Illustration by Andrew MartinThe breakfast burritos are tasty on Air Force One. Bill Clinton loves a good pun. And no matter how expert you are, you can be dead wrong. That’s the kind of insider knowledge Steven Simon shared last semester with students in his history class “National Security Decision Making.”

Simon himself helped make plenty of decisions on the National Security Council. Under Clinton, he was senior director for transnational threats. In the Obama years, he was senior director for Middle Eastern and North African affairs.

These days, Simon is a visiting professor of history at Amherst. In this course, his students role-played their own NSC meetings, working through an urgent situation, with Simon as the intense reality check. For each scenario, the students took turns playing the big parts: chair of the joint chiefs of staff, director of homeland security, secretary of state.

One spring day in a classroom in Fayerweather, Simon cooked up this scenario: On a routine patrol of the perimeter of Newark International Airport, a Stinger operational missile was found in the weeds. The FBI and TSA searched other airport peripheries and found Stingers at O’Hare, LAX, Dulles and elsewhere. (This actually happened at London’s Heathrow airport.)

Should military forces move into the airports? Five students had to decide.

In response, Simon told the class, the NSC had convened the Principals Committee. This was a small class—just five students—but they took the Stinger threat as seriously as if they were method actors. Some even channeled D.C. fashion statements for the meeting, with men wearing neckties, women strands of pearls.

“Let’s start with the intel briefing and decide where to go from there,” said Simon. The National Security Agency director, a.k.a. Mount Holyoke senior Arielle Tait, started things off, laying out ideas for who might have planted the missiles. It could be Jaysh al-Islam, a group of Islamist rebels involved in the Syrian Civil War, or white supremacists in Alabama.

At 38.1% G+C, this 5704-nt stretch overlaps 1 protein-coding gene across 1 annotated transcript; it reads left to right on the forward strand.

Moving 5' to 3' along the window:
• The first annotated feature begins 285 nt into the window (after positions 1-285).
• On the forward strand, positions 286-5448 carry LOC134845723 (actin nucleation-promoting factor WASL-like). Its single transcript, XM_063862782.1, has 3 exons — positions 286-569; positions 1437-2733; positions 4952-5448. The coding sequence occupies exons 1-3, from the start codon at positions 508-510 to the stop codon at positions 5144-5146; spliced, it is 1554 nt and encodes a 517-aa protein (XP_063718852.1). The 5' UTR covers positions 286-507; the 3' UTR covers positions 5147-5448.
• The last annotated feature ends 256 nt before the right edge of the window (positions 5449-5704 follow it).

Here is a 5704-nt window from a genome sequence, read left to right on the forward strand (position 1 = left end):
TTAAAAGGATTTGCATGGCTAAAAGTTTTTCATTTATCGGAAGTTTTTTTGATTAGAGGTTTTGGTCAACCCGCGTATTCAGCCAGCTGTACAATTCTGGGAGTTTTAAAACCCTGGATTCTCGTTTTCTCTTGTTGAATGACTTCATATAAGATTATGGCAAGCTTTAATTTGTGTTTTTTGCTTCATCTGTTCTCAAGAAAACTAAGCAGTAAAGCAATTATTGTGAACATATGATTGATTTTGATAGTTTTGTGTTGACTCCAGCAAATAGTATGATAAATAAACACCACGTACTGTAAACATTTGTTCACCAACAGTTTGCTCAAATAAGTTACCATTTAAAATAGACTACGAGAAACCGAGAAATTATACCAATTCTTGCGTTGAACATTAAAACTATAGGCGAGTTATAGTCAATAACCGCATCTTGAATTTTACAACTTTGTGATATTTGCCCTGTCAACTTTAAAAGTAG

Should military forces move into the airports? The secretary of defense, a.k.a. Nate Silvea ’20, was reluctant: “We have to take into account what this redirecting of resources places on the U.S. military. It could reduce our ability in other theaters.” 

Steven Simon
“He's so smart you don't think he makes mistakes,” says one student of Steven Simon. The professor is just like the rest of us, though.

Simon wondered if round-the-clock surveillance drones were an alternative. “But we need a plan that frames the surveillance in a way that short-circuits liberals who flip out about privacy and civil liberties,” he suggested.

Izabella Czejdo wondered if this was premature. She’s another Mount Holyoke student and here played the chair of the joint chiefs. “There’s something strange,” she said, “in that the missiles have to be operated by two people, yet we found them set up with no operators. Maybe they’re more a symbol of warning.”

The council continued to weigh various theories and options, with Simon pushing them to see past faulty assumptions. Then he assigned homework: “I expect you all to put these recommendations together in a combined memo for the president.”

After class, I asked the council members what it was like to role-play with someone who did this for real. Terrifying at first, the students agreed, but Simon created a friendly backdrop: the class was invited to the professor’s home several times to share pizza and watch movies, including the Cold War black comedy Dr. Strangelove.

Ralph Skinner ’20, the secretary of state that day, said of Simon: “He’s so smart you don’t think he makes mistakes. But he told us about the meetings he was at after the 1995 Oklahoma City bombing. He jumped to the assumption it was a foreign actor like Hezbollah. I thought showing that vulnerability was really cool, because we all make mistakes.”

Czejdo chimed in: “I’m wrong much more than I’m right in this class.” Everyone nodded in solidarity. And because each scenario is based on current, actual events, “we all feverishly read the news now,” she said, “because that could change our recommendations to the president.”

Photo & Illustration Credit: Photo: courtesy Steven Simon; illustration: Andy Martin